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he's $7073,000 taxpayer dollars since taking office, zinke is make nothing apologies. >> i'd like to address in the words of general schwarzkopf, a little b.s. on travel. >> zinke said part of it is a mess inherit the from obama administration. the inspector general is not done. still, several cabinet members are also being scrutinized. and one has already resigned that are questions in some cases look suspiciously like private travel on the public's dime. >> tom foreman on the story there. at the time when some politicians and celebrities are running from allegations of sexual misconduct, one u.s. judge is taking a different approach. judge bill o'neal is currently running for the governor of ohio. he says he got tired of how the media was treating al franken and other politicians accused of misconduct. so in a post on facebook, he
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described in detail his sexual past almost boasting about the number of encounters. he even included the location and appearance of some of the women without naming names. >> my daughters have taken exception to it. i fully understand that. and i fully understand the anxious of victims. i get that. but i'm saying we now have in america, a new standard being driven by the media that if you're not absolutely pure, you're not eligible to run for office in america. and that's wrong. >> in a later post, o'neal said it's also wrong to demand someone's resignation for a noncriminal act of indiscretion. here ahead on "newsroom," braving the elements on antarctica, a fore and son duo hope that their expedition would prove the effectiveness on environment.
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see what's possible. welcome back to "cnn newsroom."
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i'm george howell. a groundbreaking journey is under way right now in antarctica. robert and barney swann are taking part in the south pole energy challenge. their mission could impact life here on earth and also on another planet. our meteorologist derek van dam is following the story. derek. >> i came across the story and i found it so fascinating that we had to tell it here on cnn international. what the two men are doing is fantastic. we'll get to some the video and you'll see the expedition that has started i believe on the 16th of november. they are literally trekking 600 miles across antarctica to the geographical south pole. but the key here is they're relying solely on renewable energy. for instance, they're meting ice. of course, they need to get water to sustain themselves. they're using a nasa-designed solar-powered ice melter. why is it significant? well, you can see it there, the
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device is being developed for long-term manned missions to mars. so, the work that they're doing here is not only going to help them at this moment in time. but it's also going to help future missions to other planets. and what they're ultimately trying to do here is to prove to governments and people alike that green energy can succeed even in the most extreme conditions. they say they can inspire people in governments to see it's a viable alternative to fossil fuel. so, these guys are really putting their methods to the forefront. and really proving to the world that these things can work. and they're also really trying to keep that two-degree paris accord in check as well by committing to carbon reduction across the plan the. so, hats off to them. i thought we'd cover that story quickly. i want to show you this as well this is in central and southern vietnam, a new tropical storm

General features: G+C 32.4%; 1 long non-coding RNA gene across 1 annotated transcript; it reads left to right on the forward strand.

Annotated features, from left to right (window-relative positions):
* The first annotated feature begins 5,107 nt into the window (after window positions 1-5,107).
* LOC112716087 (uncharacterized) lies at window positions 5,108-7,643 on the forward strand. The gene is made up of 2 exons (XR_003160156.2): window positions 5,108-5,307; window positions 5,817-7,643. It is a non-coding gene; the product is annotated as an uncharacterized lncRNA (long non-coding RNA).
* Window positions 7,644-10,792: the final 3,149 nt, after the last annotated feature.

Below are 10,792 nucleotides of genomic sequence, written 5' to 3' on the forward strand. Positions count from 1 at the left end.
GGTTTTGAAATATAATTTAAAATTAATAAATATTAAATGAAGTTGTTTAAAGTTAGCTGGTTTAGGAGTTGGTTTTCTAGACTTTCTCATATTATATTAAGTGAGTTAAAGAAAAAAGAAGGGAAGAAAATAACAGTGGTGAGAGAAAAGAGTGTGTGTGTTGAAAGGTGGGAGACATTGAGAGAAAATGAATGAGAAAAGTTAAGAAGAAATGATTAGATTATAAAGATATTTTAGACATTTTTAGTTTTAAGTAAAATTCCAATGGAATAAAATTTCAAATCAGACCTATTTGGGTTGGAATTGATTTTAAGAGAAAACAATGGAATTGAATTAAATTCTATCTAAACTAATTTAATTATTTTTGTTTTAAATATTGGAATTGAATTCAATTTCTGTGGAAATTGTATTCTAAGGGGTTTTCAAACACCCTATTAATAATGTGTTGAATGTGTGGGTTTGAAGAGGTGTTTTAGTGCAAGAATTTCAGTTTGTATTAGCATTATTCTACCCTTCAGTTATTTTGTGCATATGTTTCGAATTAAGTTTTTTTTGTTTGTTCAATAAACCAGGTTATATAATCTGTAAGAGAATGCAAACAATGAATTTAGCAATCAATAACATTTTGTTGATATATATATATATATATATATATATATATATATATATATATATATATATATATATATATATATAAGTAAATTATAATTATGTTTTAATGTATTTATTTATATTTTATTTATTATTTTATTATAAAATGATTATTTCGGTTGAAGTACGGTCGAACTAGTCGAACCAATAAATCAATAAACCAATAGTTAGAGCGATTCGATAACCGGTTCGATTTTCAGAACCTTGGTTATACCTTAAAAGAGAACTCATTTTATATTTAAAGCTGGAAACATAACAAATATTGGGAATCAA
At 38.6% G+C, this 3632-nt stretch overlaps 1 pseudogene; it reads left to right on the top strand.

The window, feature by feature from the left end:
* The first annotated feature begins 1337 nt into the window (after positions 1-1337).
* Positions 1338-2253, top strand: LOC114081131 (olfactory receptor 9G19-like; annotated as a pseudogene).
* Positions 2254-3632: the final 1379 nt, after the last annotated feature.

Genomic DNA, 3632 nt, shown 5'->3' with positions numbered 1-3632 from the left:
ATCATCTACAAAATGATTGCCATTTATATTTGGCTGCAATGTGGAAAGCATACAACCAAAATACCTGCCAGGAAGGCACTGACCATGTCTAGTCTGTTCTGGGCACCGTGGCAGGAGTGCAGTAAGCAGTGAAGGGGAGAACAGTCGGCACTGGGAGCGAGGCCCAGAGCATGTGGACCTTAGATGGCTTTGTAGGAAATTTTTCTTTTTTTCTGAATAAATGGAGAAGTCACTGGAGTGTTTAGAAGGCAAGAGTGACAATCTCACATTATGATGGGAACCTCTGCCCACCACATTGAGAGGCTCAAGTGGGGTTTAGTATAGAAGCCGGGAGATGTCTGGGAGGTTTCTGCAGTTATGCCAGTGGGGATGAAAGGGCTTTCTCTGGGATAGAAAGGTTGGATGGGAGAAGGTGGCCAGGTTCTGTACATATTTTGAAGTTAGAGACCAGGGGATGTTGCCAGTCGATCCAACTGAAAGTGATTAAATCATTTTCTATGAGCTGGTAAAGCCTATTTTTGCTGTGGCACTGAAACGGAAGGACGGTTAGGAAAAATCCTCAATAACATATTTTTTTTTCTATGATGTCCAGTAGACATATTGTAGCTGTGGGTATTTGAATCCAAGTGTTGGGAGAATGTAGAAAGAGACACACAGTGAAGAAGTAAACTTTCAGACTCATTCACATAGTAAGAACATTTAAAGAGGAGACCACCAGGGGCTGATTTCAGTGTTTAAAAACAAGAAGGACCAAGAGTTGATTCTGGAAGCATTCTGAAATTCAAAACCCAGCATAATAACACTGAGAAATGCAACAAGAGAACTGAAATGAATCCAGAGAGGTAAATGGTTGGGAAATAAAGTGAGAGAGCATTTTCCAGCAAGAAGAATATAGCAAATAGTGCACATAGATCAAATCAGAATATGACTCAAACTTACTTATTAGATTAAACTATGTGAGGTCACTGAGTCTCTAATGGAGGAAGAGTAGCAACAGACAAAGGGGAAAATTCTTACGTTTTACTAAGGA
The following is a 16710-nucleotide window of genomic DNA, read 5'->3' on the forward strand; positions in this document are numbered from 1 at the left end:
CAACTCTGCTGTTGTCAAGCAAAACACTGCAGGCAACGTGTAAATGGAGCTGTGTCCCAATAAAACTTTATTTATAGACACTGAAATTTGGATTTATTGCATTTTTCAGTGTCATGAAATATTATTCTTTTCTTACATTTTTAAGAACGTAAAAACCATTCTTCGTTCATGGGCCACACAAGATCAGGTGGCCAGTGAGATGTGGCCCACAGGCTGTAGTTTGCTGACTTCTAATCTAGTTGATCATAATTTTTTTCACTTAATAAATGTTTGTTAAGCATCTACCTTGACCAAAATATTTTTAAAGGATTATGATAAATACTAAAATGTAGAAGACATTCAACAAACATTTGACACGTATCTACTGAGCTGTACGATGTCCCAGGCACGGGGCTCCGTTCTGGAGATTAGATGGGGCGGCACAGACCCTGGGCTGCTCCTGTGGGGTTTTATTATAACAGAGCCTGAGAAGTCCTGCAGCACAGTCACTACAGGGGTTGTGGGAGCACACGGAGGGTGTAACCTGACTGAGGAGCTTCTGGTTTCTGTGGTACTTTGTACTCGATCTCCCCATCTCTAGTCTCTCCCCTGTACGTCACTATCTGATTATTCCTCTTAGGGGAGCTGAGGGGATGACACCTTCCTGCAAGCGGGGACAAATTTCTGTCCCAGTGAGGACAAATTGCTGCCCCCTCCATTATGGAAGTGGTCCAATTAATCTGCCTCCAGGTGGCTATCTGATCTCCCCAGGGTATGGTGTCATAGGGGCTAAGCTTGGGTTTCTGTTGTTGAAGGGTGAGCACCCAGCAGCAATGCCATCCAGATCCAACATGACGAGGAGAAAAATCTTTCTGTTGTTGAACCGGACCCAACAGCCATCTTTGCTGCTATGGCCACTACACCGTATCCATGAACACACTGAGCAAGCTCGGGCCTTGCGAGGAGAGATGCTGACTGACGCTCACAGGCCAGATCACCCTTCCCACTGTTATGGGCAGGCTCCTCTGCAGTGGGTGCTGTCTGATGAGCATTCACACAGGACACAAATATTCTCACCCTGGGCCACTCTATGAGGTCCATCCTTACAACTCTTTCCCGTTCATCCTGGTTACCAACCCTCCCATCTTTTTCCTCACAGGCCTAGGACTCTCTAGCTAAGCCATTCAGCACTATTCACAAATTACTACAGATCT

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making headlines across that part of the world. the potential for flooding exists in this region as it impacts the area from da nang to ho chi minh area. it's very active tropical western pattern, over the past several months, the storm, again, continues to bring heavy rainfall to that area. rainfall totals exceed will go 150 millimeters over the next two to three days so a wet time in store central and southern portions of vietnam. and also monitoring a story from flooding across the caribbean coastline of colombia. you'll be able to see what people there have been dealing with, having to wade through ankle to knee-deep water. this is after a three-hour nonstop rainstorm that brought deluge across the area.
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videos on social media show the heavily flooded roads. people pushing cars even using carts pushed by other people to navigate the roads there flooded. really it's quite a mess and they're going to have to deal with the cleanup efforts for the next few days. >> how about that antarctica story? >> good for them. >> derek, thank you. >> and thank you for being with us here on "cnn newsroom." i'm george howell at the cnn center in atlanta. for our viewers here in the united states. "new day" is next. for other viewers around the world "amanpour" is ahead. thank you for watching the cable news network cnn. the world's news leader. directv has been rated number one in customer satisfaction over cable for 17 years running. but some people still like cable. just like some people like wet grocery bags.
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. . . jared kushner told congressional investigators he did not communicate with wikileaks. >> i think jared kushner is in trouble. >> is ambassador kislyak in the room, any russians? anybody been to russia? >> the senator has admitted wrongdoing and the president hasn't. >> mr. moore echoing candidate moore, he is not going anywhere. >> it was full-on assault. he was very, very flirtatious. >> it is not just a problem in the legislative halls. it is a problem of male power over